THURSDAY, June 27 (HealthDay News) -- Those who get migraines
have to deal not only with the pain, which can be disabling, but
the stigma caused by others who tend to discount the impact of the
debilitating headaches, a new study shows.
"We were able to validate that people who have migraine are not mistaken that they feel they are stigmatized," said lead researcher Dr. Robert Shapiro, a professor of neurological sciences at the University of Vermont College of Medicine. "We have found those perceptions are well-grounded, and that the stigma that people with migraine experience is of a similar magnitude to the stigma people with epilepsy and panic attack experience," he noted.
"The general attitude is that migraine is not a serious or valid condition," he said. In the study, those with asthma experienced the least amount of stigma of the four conditions studied. Epilepsy patients can experience unpredictable seizures and the condition is known to carry a stigma. Panic attacks, where sufferers experience bouts of intense fear, are also unpredictable.
Shapiro is due to present the findings Sunday at the
International Headache Congress in Boston.
About 29.5 million Americans are affected by migraine pain and
symptoms, according to the U.S. Department of Health and Human
Services. Symptoms can include severe headache, light sensitivity
and nausea. Those who are affected may need bed rest and may be
unable to work while they are experiencing a migraine.
Shapiro polled 765 people online. All were U.S. residents, with
an average age of 28. When presented with vignettes that described
people with asthma, migraine, panic attack and epilepsy, the survey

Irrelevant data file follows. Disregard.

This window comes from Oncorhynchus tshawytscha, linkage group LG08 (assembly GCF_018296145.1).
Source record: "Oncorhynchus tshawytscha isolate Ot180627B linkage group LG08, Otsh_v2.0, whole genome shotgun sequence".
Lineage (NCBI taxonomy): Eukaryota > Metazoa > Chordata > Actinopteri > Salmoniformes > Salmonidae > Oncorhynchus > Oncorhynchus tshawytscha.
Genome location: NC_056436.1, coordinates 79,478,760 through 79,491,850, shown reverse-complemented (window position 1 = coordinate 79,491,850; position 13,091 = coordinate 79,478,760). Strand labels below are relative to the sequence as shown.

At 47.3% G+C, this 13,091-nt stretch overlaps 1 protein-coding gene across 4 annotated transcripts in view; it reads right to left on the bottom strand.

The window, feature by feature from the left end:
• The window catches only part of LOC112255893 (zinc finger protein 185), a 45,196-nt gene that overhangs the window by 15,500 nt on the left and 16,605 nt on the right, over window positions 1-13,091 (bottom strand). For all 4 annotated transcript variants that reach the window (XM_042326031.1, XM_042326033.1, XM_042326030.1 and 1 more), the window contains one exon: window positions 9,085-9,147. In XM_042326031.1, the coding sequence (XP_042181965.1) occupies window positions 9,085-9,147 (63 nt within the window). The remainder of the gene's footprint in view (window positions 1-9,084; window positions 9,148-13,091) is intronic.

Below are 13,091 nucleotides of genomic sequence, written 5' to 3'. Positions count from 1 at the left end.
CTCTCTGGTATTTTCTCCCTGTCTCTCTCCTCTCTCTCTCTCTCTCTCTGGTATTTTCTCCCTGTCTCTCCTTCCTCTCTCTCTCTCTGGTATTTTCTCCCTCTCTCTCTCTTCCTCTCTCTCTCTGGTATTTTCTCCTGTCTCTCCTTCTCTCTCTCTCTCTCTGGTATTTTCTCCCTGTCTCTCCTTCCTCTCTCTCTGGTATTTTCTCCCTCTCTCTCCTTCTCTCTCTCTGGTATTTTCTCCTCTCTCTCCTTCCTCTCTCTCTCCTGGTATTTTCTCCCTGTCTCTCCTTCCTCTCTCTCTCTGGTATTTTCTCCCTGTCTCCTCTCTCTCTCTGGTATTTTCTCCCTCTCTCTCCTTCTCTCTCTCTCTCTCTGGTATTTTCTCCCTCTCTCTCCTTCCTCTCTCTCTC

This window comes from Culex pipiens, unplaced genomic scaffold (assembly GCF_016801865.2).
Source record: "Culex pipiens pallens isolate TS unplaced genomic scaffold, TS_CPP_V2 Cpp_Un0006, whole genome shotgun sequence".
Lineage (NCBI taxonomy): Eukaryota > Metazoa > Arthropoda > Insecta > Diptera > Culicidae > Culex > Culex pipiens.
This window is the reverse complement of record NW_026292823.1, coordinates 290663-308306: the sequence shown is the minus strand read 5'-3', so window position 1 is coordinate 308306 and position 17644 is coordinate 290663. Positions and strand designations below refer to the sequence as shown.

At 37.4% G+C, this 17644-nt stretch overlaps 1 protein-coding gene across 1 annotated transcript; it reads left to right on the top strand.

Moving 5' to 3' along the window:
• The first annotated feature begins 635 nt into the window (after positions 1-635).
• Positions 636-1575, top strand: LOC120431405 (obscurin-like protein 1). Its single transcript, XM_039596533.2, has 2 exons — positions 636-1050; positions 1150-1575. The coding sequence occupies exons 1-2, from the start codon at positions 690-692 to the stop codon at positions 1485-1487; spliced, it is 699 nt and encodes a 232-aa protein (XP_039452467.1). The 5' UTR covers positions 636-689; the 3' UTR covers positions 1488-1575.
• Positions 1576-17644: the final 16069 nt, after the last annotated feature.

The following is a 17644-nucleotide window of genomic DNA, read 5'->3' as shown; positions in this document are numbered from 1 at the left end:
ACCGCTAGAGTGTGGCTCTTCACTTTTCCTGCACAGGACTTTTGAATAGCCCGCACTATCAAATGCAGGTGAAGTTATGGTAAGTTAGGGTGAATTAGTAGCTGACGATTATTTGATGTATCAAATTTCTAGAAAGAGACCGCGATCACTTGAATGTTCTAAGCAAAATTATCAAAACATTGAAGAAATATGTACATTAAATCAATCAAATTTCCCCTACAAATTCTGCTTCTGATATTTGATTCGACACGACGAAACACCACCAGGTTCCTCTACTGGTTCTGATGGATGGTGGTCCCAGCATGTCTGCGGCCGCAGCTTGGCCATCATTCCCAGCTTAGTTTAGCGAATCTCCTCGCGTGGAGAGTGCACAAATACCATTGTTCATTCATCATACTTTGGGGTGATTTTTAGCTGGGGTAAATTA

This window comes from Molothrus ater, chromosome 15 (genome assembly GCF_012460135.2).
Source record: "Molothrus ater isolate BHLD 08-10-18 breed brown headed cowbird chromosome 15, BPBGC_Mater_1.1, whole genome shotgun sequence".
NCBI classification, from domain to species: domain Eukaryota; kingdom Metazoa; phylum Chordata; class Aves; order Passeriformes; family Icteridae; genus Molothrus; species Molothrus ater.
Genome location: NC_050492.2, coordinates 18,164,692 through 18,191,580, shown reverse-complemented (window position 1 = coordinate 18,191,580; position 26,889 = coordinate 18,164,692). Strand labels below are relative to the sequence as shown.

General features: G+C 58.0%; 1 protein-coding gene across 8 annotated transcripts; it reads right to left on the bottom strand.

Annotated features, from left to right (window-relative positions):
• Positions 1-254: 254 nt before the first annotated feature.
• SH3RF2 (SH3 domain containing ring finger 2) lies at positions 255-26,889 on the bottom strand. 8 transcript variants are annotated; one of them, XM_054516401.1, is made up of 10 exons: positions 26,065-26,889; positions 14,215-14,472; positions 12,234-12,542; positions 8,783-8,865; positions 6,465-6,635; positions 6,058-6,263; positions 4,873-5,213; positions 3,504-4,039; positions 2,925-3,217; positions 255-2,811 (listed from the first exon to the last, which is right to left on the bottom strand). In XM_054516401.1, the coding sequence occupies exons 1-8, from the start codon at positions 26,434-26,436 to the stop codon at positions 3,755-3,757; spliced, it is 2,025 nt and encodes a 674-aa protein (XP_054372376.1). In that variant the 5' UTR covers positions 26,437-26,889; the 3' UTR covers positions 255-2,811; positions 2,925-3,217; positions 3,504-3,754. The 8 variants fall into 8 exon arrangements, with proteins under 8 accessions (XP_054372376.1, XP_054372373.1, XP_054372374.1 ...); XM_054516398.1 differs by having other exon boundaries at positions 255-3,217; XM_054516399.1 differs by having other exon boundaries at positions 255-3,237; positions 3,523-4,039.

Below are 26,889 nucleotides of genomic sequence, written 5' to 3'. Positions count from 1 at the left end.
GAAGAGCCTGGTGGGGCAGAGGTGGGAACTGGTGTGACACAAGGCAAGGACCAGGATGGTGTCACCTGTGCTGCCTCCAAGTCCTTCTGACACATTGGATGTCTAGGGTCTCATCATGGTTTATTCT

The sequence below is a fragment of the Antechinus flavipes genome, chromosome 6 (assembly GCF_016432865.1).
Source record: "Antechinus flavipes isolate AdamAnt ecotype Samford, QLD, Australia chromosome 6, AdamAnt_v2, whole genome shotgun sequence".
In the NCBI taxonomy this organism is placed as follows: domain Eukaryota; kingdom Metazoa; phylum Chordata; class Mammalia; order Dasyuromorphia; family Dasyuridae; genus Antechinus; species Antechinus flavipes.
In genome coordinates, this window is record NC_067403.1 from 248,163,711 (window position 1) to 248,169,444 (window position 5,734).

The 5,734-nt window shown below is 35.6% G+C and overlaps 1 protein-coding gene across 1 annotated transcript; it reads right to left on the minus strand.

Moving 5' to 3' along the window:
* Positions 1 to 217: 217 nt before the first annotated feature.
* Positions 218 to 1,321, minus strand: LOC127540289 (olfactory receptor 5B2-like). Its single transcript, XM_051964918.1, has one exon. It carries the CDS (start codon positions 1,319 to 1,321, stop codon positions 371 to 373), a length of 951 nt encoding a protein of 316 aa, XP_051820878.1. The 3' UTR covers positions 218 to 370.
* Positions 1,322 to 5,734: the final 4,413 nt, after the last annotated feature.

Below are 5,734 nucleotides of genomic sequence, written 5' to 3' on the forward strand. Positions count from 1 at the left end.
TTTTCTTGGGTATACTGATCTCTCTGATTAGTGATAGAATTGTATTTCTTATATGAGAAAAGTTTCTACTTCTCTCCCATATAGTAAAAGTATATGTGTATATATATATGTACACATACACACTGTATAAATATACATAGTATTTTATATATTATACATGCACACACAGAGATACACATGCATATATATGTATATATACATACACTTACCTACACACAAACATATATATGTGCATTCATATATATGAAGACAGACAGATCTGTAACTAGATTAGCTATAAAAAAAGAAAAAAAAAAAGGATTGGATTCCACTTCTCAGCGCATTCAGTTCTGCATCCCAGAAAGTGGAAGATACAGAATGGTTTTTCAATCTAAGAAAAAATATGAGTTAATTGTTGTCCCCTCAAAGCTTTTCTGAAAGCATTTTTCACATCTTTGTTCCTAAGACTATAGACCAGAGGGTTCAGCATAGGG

participants answered questions on a well-known test used to assess
stigma towards illness.
The questionnaire, Shapiro explained, "just provides insight
into how someone wants to be associated with someone else." For
instance, respondents told how likely they were to want to work
with someone with one of the four conditions, and how comfortable
they would be inviting them to a dinner party.
The lowest stigma score was for those with asthma. "What we
found was the score for migraine versus epilepsy versus panic
attack were quite close together and quite similar," Shapiro
The study was funded by the Canadian Institutes of Health
Research. Peter Reiner, of the University of British Columbia, also
conducted the research.
Some of Shapiro's findings echo those from another study,
published earlier this year, in which researchers from Thomas
Jefferson University Hospital's Headache Center found that chronic
migraine patients experienced more stigma than did those with
epilepsy, while those with episodic migraines experienced less
stigma than those with chronic migraines.
The latest finding did not surprise Dr. Randall Berliner, a
neurologist and psychiatrist specializing in headache disorders at
Lenox Hill Hospital in New York City.
"This is a very common problem," said Berliner, who was not involved in the study.
"If you don't have migraines yourself, you may have a hard time understanding just how severe the headaches can be," Berliner explained.
Many people experience non-migraine headaches, he said, and
don't consider them disabling. They may pop a pill and feel better,
not missing any work. But migraines are different, he said.
Shapiro agreed. Those who haven't had a migraine often have the
attitude that those with disabling migraines are simply not
managing a problem that nearly everyone has, he said.
Migraines are also typically very unpredictable, Berliner added.
"It makes it hard for a migraine sufferer to make plans and keep
them," he said. "Some people may interpret that as flakiness or
lack of consideration."
To combat that attitude at work, Berliner said, an employee with
migraine might have a conversation with his boss, communicating
that "It's not my intention to take away your productivity."
To learn more about migraine, visit the
U.S. Department of Health and Human Services.
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